It is definitely an adventure, and honestly no candidates speak to me, I cannot imagine how the story will unfold. Then we have the debate over public restrooms, and I found this following article fascinating.
So I got up early this morning and decided to do a little reading on the history of “urinary segregation.” I was surprised to find that there are many books and law journal articles on this subject. I wanted to know the origins of sex-segregated bathrooms and the intent behind their legislation.
Did y’all know that it was only a century ago that public bathrooms for women in the U.S. became widely available? For the most part, bathrooms were outside in the form of individual stalls that everybody used. But then cholera and other infectious diseases begged for public heath reform. Plumbing and architecture and sanitary provisions changed all that and forced bathrooms indoors.
I read that the fight for segregated bathrooms dates back to the late 19th century and then fired up with intensity by the 1920s when most states had enacted laws thanks to feminist activism. Before then, public restrooms in western countries were all male. Women had to improvise. I read that women sometimes were forced to urinate in gutters or they had to carry a small personal urinette they discretely slipped under those long-ass skirts and then poured it out. If they went out they couldn’t eat or drink too much for fear that they might have to relieve themselves in public. That’s cray!
Some of the pieces I read argue that the lack of bathroom facilities for females reflected a popular attitude that women should stay at home.
In 1878, the feminist Rose Adams of the Ladies Sanitary Association pushed authorities to create public restrooms for women because they would “help a class who naturally find it difficult to ask for public consideration in this matter, while experiencing grievous suffering.” Almost ten years later, in 1887, Massachusetts became the first state to enact a bathroom law.
There’s also the fact that the Industrial Revolution brought more women entering into public spaces like factories. Men freaked out about women invading THEIR domain! They had all kinds of moral panics that revolved around a discourse of protecting public health, women’s bodies, and the social order. (At the same time, white people were freaking out about using public facilities with black folks.) Likewise, today we are witnessing anxieties about male-born women “encroaching” on private spaces for female-born women.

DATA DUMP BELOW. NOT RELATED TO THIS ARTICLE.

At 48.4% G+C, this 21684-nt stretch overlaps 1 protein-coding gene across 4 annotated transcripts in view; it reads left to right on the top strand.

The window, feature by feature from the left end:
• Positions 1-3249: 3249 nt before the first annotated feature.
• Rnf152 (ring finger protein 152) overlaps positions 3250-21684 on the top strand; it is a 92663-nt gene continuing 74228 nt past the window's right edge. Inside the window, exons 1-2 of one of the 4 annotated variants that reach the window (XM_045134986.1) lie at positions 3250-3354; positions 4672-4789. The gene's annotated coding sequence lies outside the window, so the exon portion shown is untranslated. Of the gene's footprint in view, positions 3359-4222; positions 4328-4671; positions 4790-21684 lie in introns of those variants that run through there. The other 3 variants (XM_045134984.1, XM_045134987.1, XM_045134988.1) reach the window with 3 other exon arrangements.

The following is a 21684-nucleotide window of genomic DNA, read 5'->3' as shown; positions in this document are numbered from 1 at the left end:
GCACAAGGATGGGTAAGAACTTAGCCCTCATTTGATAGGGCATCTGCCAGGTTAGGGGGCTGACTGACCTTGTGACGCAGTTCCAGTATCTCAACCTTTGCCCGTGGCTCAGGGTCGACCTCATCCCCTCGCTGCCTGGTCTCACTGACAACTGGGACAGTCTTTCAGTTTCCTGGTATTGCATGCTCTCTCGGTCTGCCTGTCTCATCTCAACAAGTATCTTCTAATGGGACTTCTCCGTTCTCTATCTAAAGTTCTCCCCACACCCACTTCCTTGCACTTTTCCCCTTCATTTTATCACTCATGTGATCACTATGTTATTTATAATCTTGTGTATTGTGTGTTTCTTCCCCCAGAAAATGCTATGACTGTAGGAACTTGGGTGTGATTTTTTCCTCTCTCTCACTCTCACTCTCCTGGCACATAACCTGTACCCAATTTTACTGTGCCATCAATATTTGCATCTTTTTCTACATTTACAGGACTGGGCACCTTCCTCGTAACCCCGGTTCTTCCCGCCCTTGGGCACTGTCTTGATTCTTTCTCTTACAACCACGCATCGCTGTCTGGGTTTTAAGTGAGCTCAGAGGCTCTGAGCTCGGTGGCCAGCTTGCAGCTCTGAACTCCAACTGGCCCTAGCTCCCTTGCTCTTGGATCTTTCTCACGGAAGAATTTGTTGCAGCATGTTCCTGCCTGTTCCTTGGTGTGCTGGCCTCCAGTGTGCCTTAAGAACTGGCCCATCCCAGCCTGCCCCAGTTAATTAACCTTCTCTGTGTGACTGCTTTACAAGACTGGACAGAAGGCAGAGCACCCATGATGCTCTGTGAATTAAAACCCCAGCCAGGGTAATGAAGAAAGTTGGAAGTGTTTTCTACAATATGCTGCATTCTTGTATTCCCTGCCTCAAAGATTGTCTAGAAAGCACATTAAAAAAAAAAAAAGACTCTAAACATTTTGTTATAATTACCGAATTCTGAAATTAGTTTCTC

SOME opponents of the NC law see it as an aggressive form of patriarchy and male entitlement manifest. And they see it even as a sinister attempt to redefine “male” and “female” using academic theory and psuedo-science to justify the erosion of hard-fought battles for women’s rights. They argue that feminists who co-sign with a transgender “agenda” are undermining female-born women.
Lots of folks are expressing concern through “what if” questions about the safety of women and children. Some of it is cloaked in hateful rhetoric. Some of it not. Some of those concerns have been rebutted with logic, reasoning, and facts and statistics. Some of the questions and concerns have been written off as paranoia and transphobia in an effort to bully people into silence so that folks don’t have to wrestle with contradictions and have hard uncomfortable conversations where everybody’s voice can be heard.
It appears that feminists, who fought for segregated bathrooms in the late 19th and early 20th centuries, considered them a major step toward providing access, privacy and safety for women. Restrooms were essential to women being able to participate in public life and providing a safe haven in a male-dominated world where women were always considered vulnerable to exploitation. The early feminists wanted women to have their own private space where they didn’t have to worry about what a man might do to them. Today, many feminists and other allies are now fighting for male-born men (this debate is mostly about transwomen) to have unfettered access to those same designated spaces for women, for legitimate safety reasons.
One thing is clear, no matter which side you fall on this bathroom debate, throughout history, public bathrooms have been places where private acts, fear, vulnerability, and seediness among strangers have overflowed into all kinds of messiness around gender, class, race and sexuality. And here we find ourselves again at this moment in history as a society trying to adjust to new boundaries and new fears (real and imagined), topsy-turvy relationships, inversions, and lots of contradictions.
“Greenspan found that Ashkenazi and Sephardi Jews and Muslim Arabs are a nearly perfect genetic match and he hypothesizes that both, quite likely, originated from the same tribe, long ago, in the Middle East.
“The Jews are from the Middle East and it doesn’t matter whether you’re Ashkenazi or Sephardi, you look the same on the Y chromosome,” said Greenspan. “There is almost no difference between Ashkenazim, Sephardim, and Muslim Arabs.”
That’s all I got for today folks,